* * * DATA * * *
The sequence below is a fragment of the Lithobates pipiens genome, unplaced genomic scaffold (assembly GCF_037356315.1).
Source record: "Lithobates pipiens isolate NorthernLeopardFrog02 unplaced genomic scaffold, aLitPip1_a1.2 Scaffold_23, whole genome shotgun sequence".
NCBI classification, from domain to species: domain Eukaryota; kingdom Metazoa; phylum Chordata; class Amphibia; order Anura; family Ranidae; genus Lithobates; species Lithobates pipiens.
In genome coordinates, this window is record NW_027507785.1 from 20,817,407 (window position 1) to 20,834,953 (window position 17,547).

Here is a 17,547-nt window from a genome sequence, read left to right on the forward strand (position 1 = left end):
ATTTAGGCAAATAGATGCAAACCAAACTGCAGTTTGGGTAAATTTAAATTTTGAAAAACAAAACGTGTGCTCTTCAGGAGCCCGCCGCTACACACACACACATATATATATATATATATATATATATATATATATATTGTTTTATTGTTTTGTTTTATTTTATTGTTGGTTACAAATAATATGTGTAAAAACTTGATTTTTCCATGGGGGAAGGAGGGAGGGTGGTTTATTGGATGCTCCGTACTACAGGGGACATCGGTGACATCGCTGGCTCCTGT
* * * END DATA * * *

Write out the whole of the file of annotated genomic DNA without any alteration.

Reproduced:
The sequence below is a fragment of the Lithobates pipiens genome, unplaced genomic scaffold (assembly GCF_037356315.1).
Source record: "Lithobates pipiens isolate NorthernLeopardFrog02 unplaced genomic scaffold, aLitPip1_a1.2 Scaffold_23, whole genome shotgun sequence".
NCBI classification, from domain to species: domain Eukaryota; kingdom Metazoa; phylum Chordata; class Amphibia; order Anura; family Ranidae; genus Lithobates; species Lithobates pipiens.
In genome coordinates, this window is record NW_027507785.1 from 20,817,407 (window position 1) to 20,834,953 (window position 17,547).

Here is a 17,547-nt window from a genome sequence, read left to right on the forward strand (position 1 = left end):
ATTTAGGCAAATAGATGCAAACCAAACTGCAGTTTGGGTAAATTTAAATTTTGAAAAACAAAACGTGTGCTCTTCAGGAGCCCGCCGCTACACACACACACATATATATATATATATATATATATATATATATATATTGTTTTATTGTTTTGTTTTATTTTATTGTTGGTTACAAATAATATGTGTAAAAACTTGATTTTTCCATGGGGGAAGGAGGGAGGGTGGTTTATTGGATGCTCCGTACTACAGGGGACATCGGTGACATCGCTGGCTCCTGT